Merchant and the dancer Jane Mosley appear as human puppets in a short 16mm film that was a warm-up for his Creation of Woman.

The Creation of Woman
1960/U.S., 14 minutes

A year after The Sword and the Flute, Merchant produced his first film, the 14-minute short The Creation of Woman. Made while he was working at the McCann-Erickson advertising agency, it was shot on the most meager of budgets, a mere $9,000 advanced by Charles Schwep, an acquaintance of the time, partner in the endeavor, and the film's director. At first Merchant considered starring in the film, but Schwep wanted a seasoned professional, and in something of a coup they engaged the celebrated Indian dancer Bhaskar Roy Chaudhuri for the leading role. The Creation of Woman begins with the story of the Hindu god Brahma, whose role as creator also encompasses the Christian account of Adam and Eve. The brief film is essentially a fable. After Adam calls on God to give him a female partner, Eve is created and Adam finds that he can neither live with nor without her. Photographed in bold colors (with costumes of red and gold set against a dazzling blue backdrop), Merchant's parable is set to music and dance, with Chaudhuri performing his splendidly sensual and athletic Dance of Shiva that in pantomime tells the story of man's beginnings. An arresting tour de force, the film seems relevant to Merchant himself, who selects the creation story for his theme as he creates himself as a filmmaker. The film was nominated in 1961 for an Academy Award for best theatrical short subject.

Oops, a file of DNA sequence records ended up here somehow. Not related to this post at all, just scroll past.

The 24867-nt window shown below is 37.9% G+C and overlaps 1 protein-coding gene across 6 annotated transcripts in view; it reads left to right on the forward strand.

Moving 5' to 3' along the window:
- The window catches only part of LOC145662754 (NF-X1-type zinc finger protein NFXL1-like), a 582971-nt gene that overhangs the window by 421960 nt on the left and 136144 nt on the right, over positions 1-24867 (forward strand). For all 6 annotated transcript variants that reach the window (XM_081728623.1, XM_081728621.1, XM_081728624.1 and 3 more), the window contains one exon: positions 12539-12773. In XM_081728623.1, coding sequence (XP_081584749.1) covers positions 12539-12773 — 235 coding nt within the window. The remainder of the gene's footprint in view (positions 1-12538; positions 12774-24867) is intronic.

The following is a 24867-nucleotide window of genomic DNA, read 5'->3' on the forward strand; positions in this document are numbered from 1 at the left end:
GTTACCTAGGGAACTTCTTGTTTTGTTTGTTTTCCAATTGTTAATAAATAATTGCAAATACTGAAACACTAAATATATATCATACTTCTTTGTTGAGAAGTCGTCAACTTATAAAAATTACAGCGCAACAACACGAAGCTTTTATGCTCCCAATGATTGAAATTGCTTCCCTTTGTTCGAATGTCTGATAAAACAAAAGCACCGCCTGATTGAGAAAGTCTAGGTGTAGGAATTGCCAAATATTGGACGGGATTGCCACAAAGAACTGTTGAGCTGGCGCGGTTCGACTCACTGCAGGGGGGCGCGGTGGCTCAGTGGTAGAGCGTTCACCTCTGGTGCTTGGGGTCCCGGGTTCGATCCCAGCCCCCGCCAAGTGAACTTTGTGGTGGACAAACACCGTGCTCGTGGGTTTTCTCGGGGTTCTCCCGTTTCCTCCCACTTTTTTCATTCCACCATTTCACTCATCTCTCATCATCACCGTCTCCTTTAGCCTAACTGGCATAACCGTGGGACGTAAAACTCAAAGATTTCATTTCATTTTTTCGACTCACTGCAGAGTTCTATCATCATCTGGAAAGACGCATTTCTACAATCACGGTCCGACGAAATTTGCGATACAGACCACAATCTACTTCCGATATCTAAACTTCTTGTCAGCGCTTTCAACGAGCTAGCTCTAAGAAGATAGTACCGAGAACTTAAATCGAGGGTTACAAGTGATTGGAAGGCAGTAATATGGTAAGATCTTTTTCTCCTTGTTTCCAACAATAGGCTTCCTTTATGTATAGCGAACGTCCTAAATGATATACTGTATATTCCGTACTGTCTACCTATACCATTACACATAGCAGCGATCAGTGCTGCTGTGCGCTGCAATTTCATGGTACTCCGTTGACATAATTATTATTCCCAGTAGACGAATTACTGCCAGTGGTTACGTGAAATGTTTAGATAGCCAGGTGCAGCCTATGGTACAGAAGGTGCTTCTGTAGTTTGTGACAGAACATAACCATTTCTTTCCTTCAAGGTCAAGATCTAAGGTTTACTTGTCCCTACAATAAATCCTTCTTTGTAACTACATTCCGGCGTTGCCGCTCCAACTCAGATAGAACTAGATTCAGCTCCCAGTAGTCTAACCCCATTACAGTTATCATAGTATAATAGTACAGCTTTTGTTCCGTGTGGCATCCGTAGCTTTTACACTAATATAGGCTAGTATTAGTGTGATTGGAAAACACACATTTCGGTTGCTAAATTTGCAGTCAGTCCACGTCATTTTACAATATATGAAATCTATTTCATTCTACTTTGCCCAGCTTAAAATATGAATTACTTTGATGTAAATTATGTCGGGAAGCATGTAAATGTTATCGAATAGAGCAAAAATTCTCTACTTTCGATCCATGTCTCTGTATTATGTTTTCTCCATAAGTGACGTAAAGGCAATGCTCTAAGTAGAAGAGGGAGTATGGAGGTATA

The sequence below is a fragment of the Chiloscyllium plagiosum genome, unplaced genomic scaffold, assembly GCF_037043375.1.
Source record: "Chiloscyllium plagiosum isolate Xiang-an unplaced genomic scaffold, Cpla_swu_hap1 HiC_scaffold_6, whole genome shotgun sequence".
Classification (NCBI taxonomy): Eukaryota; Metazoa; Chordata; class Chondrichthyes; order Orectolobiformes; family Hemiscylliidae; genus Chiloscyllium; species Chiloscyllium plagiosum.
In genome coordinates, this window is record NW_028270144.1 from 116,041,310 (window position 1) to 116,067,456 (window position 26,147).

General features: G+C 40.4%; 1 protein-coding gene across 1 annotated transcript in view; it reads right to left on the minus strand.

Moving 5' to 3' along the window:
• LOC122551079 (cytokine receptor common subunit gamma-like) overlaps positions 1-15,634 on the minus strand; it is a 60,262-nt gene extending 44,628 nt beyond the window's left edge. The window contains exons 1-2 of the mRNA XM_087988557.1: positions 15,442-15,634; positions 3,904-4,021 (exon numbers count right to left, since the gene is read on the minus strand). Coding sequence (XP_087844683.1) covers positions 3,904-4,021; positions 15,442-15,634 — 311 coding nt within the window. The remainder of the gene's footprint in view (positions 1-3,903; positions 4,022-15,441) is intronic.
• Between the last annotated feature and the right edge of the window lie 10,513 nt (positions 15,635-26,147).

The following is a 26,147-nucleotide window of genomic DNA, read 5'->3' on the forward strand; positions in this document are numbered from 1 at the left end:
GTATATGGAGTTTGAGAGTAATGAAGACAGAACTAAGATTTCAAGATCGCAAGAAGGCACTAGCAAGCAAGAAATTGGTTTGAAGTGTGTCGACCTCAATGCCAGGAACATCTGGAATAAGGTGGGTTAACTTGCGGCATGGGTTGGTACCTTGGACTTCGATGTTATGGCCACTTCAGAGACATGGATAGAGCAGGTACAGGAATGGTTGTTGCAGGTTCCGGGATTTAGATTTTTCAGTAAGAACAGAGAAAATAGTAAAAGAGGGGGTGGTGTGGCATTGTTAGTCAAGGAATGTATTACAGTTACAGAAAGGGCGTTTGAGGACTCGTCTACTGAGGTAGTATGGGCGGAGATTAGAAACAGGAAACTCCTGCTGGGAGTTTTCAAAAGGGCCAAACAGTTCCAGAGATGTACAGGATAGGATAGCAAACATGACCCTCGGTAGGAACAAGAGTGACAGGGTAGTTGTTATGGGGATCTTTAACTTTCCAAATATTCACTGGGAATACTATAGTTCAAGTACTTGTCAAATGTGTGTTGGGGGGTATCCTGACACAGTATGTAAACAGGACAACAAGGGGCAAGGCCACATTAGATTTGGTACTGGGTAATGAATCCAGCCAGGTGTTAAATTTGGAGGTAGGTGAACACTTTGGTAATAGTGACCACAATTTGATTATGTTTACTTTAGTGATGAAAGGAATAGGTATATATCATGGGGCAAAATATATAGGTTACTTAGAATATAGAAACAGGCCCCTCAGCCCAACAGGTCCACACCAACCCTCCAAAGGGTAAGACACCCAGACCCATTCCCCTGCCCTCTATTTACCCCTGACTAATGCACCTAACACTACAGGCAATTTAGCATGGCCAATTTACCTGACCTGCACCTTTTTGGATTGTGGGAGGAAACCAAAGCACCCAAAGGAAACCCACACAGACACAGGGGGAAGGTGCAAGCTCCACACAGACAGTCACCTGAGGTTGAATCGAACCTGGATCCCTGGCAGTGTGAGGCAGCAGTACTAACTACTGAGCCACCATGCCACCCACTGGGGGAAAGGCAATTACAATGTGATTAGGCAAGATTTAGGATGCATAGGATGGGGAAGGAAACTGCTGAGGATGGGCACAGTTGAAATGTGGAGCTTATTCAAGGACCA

Director: Charles Schwep.
Producer: Ismail Merchant.
Script: Charles Schwep.
Photography: Wheaton Galentine.
Art director: Jim McIntyre.
Choreography: Bhaskar Roy Chaudhuri.
Narration: Saeed Jaffrey.

Cast: Bhaskar Roy Chaudhuri, Dinu, Anjali Devi.

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